Net Neutrality Protections Repealed as FCC Commissioners Vote Along Party Lines
The FCC held its monthly meeting today. With a number of other items on the agenda, the meeting was primarily set for the Commission to vote on the controversial repeal of net neutrality rules. The vote approves the new Internet Freedom Order and removes the Title II classification of internet providers. The new Order also sees the FCC pull itself from enforcing rules like no prioritization, no blocking, no throttling, and no paid fast lanes.
"Because the public can plainly see, that a soon-to-be-toothless FCC, is handing the keys to the Internet - the Internet, one of the most remarkable, empowering, enabling inventions of our lifetime - over to a handful of multi-billion dollar corporations. And if past is prologue, those very same broadband internet service providers, that the majority says you should trust to do right by you, will put profits and shareholder returns above, what is best for you." FCC Commissioner, Mignon Clyburn
"Toothless FCC" votes to empower ISPs, repeals net neutrality protections
At a packed meeting of the Federal Communications Commission (FCC) in Washington earlier this morning, the watchdog’s commissioners voted three to two on party lines to dismantle the net neutrality protections. Chairman Ajit Pai, Commissioner Michael O'Rielly, and Commissioner Brendan Carr voted in favor; Commissioner Jessica Rosenworcel and Commissioner Mignon Clyburn voted in dissent.
While a majority of Americans had commented in opposition of this repeal, the Chairman of the FCC had said before he was even made the chair of the FCC, that he will see these rules gone, no matter what.
"We will be in a world where regulatory substance fades to black, and all that is left is a broadband provider’s toothy grin and those oh so comforting words: we have every incentive to do the right thing. What they will soon have, is every incentive to do their own thing." Commissioner Clyburn
While the telecoms industry starts partying early this season, users will be facing the results of today's decision in the coming years, if not sooner. As Commissioner Clyburn said during her dissenting statement, internet users won't be seeing the results of throwing out net neutrality protections right away.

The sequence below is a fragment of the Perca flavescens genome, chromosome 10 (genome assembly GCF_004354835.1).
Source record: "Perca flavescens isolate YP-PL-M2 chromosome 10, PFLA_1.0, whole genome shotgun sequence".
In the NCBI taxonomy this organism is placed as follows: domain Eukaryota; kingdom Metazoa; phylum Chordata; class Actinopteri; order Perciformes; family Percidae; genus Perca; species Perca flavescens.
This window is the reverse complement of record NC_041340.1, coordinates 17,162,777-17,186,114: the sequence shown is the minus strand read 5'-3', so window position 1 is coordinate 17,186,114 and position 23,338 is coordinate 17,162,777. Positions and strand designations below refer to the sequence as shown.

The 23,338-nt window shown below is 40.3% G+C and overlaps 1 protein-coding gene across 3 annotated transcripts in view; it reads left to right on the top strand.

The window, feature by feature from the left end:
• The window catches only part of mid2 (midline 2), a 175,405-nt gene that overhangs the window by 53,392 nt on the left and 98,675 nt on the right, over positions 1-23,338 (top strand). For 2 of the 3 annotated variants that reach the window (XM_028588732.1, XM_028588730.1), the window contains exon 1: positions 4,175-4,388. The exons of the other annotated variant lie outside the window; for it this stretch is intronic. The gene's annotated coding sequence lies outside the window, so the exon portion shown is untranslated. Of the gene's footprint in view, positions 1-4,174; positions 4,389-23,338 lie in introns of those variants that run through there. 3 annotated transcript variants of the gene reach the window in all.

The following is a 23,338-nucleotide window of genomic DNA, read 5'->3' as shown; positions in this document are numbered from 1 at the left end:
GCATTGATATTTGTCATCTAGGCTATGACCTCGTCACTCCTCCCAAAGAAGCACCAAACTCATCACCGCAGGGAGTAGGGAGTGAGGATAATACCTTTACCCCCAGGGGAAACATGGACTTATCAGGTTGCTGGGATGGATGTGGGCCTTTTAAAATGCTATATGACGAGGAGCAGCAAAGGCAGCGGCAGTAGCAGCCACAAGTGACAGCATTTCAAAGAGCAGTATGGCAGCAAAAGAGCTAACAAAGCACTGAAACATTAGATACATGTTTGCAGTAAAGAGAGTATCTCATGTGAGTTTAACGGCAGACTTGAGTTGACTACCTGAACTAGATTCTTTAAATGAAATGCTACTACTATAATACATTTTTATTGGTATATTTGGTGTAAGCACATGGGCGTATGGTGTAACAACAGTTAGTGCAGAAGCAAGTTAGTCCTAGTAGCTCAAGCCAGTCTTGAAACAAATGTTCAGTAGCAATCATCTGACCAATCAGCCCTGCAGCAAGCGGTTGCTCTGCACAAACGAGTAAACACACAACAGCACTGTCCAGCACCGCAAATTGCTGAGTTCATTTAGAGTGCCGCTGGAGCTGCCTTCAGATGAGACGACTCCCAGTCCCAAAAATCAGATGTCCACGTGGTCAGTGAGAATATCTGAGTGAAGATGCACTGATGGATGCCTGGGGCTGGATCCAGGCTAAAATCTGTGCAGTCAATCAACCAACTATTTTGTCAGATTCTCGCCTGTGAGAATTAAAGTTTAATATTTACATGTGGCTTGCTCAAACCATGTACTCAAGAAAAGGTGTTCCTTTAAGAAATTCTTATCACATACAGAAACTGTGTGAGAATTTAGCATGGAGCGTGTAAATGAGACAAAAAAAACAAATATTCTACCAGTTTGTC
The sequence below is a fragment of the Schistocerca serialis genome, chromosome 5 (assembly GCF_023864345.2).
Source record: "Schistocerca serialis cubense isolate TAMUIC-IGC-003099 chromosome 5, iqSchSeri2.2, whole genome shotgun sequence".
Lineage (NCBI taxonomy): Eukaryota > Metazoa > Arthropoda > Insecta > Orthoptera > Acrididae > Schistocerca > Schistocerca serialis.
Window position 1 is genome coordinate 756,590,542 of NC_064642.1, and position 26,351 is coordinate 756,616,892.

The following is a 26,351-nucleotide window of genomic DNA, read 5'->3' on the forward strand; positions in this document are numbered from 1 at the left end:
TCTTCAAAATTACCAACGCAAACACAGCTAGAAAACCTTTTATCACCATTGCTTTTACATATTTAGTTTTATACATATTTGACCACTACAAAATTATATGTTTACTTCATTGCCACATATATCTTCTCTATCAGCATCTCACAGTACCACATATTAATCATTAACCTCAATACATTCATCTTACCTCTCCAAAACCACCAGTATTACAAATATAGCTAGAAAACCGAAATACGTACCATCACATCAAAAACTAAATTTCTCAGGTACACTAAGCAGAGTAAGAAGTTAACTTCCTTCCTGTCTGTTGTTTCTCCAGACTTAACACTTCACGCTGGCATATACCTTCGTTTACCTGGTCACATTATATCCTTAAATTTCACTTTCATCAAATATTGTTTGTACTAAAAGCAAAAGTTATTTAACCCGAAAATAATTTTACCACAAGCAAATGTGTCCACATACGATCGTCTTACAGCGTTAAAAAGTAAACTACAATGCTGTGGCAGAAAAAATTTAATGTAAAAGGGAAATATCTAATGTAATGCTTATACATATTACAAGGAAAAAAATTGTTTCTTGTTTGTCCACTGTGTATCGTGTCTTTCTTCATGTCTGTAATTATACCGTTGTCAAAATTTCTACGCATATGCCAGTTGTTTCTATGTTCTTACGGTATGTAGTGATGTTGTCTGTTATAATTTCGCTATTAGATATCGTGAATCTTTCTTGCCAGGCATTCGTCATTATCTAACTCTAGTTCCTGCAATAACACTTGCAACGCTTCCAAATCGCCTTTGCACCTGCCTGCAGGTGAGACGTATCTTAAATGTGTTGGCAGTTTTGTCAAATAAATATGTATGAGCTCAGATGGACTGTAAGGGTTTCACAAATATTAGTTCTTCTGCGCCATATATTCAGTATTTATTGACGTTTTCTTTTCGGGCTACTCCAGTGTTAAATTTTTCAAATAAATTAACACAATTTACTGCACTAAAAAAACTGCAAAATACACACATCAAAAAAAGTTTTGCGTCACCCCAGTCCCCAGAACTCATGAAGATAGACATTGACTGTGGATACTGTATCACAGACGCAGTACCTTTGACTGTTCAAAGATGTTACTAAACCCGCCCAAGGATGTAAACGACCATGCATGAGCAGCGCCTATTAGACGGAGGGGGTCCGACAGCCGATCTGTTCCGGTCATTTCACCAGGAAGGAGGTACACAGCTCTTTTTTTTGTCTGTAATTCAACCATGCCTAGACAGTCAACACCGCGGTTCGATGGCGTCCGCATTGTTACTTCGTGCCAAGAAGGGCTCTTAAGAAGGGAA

"Most of us will get up tomorrow morning and over the next week, wade through hundreds of headlines, turn away from those endless prognosticators, and submerge ourselves in a sea of holiday bliss," she said. "But what we have wrought will one day be apparent and by then, when you really see what has changed, I fear, it may not only be too late to do anything about it, because there will be no agency empowered to address your concerns."
The repeal, while approved today, will take months before it actually takes place since it needs to be approved by the Office of Management and Budget according to one FCC spokesperson. In the meantime, "the existing 2015 rules remain in place until the new rules are cleared".
"This item insidiously ensures the FCC will never be able to fully grasp the harm it may have unleashed on the internet ecosystem. And that inability might lead decision makers to conclude, that the next internet startup that failed to flourish and attempted to seek relief, simply had a bad business plan, when in fact what was missing was a level playing field online." Clyburn
Commissioner O’Rielly actually said during today’s hearing that there are clear benefits to paid prioritization. All that Pai and his two commissioners have ensured is that the ISPs will disclose before they are going to engage in any anti-consumer or anti-competition practices. Well, that's good - you will be informed when the telecom giants mess up your internet access. If you aren't grown up enough to deal with your own issues, the FCC has graciously appointed the Federal Trade Commission to take care of your problems.
"Now our broadband providers will tell you they will never do these things. They say just trust us. But know this: they have the technical ability and business incentive to discriminate and manipulate your internet traffic. And now this agency gives them the legal green light to go ahead and do so." FCC Commissioner Jessica Rosenworcel
The FTC, however, isn't willing to do this job and has said that don't expect the trade commission to fight your wars because it's overworked and is being set up by the FCC to fail. In short, the open internet as we know it is done and no one in the US government cares because the telecom giants have spent over $100 million to buy lawmakers' support.
Pioneers of the industry are asking Americans to persist and continue holding their representatives in Congress accountable.
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